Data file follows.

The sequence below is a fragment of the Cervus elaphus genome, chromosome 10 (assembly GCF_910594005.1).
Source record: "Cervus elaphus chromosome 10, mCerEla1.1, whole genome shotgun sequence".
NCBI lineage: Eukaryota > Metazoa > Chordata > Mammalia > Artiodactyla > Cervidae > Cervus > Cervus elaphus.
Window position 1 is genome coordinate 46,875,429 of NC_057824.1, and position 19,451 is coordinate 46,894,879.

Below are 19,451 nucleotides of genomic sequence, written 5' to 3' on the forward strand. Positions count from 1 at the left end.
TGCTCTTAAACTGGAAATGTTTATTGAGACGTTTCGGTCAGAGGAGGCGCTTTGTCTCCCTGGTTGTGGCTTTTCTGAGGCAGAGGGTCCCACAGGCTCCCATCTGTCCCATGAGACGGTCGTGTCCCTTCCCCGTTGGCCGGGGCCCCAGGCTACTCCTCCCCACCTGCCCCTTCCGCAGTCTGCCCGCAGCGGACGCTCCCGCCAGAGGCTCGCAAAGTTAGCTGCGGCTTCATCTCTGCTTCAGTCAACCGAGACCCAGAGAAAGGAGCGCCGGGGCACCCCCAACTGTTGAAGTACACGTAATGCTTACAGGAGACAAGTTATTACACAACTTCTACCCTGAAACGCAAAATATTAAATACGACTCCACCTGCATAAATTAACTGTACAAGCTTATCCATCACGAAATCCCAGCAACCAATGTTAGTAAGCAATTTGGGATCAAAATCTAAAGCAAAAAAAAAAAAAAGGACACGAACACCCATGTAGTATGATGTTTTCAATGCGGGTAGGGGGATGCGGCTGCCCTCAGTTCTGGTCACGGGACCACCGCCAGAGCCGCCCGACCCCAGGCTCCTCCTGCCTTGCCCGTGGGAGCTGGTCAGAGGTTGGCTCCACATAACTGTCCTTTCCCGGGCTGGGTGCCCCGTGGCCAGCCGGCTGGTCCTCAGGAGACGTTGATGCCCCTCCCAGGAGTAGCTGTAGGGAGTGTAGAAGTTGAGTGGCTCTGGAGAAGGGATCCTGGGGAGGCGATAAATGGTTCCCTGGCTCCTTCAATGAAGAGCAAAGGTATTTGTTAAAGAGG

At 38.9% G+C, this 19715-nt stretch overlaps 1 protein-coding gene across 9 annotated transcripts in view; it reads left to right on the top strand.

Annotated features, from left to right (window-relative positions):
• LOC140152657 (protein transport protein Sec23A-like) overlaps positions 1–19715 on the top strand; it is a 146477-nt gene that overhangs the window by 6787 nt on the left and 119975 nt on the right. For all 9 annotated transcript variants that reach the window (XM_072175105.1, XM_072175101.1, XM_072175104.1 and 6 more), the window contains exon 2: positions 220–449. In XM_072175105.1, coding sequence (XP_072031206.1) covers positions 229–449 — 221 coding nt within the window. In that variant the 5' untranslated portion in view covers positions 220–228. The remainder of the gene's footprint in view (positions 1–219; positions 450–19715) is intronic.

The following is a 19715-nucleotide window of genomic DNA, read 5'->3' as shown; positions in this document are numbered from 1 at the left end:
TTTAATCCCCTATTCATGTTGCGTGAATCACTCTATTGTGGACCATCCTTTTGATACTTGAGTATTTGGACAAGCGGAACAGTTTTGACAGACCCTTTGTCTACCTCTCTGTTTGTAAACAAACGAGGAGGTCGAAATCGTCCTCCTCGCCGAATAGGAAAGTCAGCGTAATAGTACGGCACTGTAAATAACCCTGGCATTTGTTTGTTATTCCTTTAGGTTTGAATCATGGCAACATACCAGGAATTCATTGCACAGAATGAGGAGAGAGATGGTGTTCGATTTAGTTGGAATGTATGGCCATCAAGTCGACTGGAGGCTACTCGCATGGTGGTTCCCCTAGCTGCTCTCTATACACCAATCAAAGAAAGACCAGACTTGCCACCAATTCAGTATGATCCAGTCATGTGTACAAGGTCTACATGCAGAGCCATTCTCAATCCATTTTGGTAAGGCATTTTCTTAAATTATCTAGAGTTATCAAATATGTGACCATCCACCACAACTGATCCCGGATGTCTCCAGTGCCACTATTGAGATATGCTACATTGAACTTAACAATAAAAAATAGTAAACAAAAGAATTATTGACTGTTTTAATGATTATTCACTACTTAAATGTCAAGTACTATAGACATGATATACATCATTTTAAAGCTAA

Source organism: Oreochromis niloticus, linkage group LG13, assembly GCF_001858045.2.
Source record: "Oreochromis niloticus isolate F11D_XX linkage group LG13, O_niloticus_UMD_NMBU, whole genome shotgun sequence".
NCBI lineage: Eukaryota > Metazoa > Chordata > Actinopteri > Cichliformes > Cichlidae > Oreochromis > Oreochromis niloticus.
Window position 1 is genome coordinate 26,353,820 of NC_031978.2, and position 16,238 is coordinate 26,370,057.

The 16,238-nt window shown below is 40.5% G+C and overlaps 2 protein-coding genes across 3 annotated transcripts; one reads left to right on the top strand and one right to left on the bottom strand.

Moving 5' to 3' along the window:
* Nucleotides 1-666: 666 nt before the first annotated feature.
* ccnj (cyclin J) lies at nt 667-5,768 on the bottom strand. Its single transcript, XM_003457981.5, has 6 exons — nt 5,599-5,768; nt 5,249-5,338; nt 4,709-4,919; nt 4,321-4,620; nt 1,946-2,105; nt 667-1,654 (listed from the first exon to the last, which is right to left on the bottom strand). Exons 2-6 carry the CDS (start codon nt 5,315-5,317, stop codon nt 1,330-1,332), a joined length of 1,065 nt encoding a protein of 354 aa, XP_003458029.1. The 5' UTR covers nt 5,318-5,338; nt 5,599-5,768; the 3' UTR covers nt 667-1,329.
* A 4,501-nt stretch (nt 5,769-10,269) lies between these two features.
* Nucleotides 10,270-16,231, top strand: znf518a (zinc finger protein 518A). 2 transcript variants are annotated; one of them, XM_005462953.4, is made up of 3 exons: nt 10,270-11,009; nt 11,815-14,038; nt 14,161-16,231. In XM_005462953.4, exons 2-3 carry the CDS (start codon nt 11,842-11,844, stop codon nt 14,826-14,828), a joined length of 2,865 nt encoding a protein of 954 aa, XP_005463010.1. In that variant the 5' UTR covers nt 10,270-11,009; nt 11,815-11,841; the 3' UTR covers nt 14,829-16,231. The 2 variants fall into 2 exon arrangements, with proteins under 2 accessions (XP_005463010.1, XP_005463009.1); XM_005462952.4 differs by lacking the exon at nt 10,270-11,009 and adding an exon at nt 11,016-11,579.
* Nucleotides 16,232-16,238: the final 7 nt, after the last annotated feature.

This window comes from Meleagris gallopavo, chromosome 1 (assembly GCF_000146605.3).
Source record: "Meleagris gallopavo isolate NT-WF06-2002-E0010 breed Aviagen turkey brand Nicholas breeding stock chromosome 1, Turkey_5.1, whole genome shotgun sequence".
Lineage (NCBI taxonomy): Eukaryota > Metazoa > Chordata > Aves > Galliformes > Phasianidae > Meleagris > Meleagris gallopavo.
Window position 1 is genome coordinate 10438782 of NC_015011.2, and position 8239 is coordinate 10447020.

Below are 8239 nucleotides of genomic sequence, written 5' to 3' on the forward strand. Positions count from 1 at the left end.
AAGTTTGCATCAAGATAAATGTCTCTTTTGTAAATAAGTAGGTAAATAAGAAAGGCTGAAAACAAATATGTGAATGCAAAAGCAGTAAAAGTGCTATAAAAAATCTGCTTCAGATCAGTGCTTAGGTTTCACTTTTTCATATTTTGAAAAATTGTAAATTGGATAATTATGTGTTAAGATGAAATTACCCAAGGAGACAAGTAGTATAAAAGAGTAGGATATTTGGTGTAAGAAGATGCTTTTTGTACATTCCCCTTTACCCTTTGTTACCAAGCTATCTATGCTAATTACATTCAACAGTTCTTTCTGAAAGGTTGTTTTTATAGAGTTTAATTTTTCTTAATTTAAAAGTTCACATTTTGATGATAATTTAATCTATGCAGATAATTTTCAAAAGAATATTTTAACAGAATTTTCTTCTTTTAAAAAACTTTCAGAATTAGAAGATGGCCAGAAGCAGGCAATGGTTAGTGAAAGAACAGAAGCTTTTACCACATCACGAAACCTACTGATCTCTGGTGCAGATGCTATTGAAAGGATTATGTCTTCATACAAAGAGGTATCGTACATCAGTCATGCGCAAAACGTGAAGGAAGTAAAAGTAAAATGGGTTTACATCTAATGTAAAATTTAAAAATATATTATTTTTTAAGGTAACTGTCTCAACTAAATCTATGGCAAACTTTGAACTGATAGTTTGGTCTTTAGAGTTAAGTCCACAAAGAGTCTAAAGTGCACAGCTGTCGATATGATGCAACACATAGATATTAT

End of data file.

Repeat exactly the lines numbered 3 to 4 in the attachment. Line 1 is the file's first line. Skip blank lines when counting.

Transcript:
NCBI lineage: Eukaryota > Metazoa > Chordata > Mammalia > Artiodactyla > Cervidae > Cervus > Cervus elaphus.
Window position 1 is genome coordinate 46,875,429 of NC_057824.1, and position 19,451 is coordinate 46,894,879.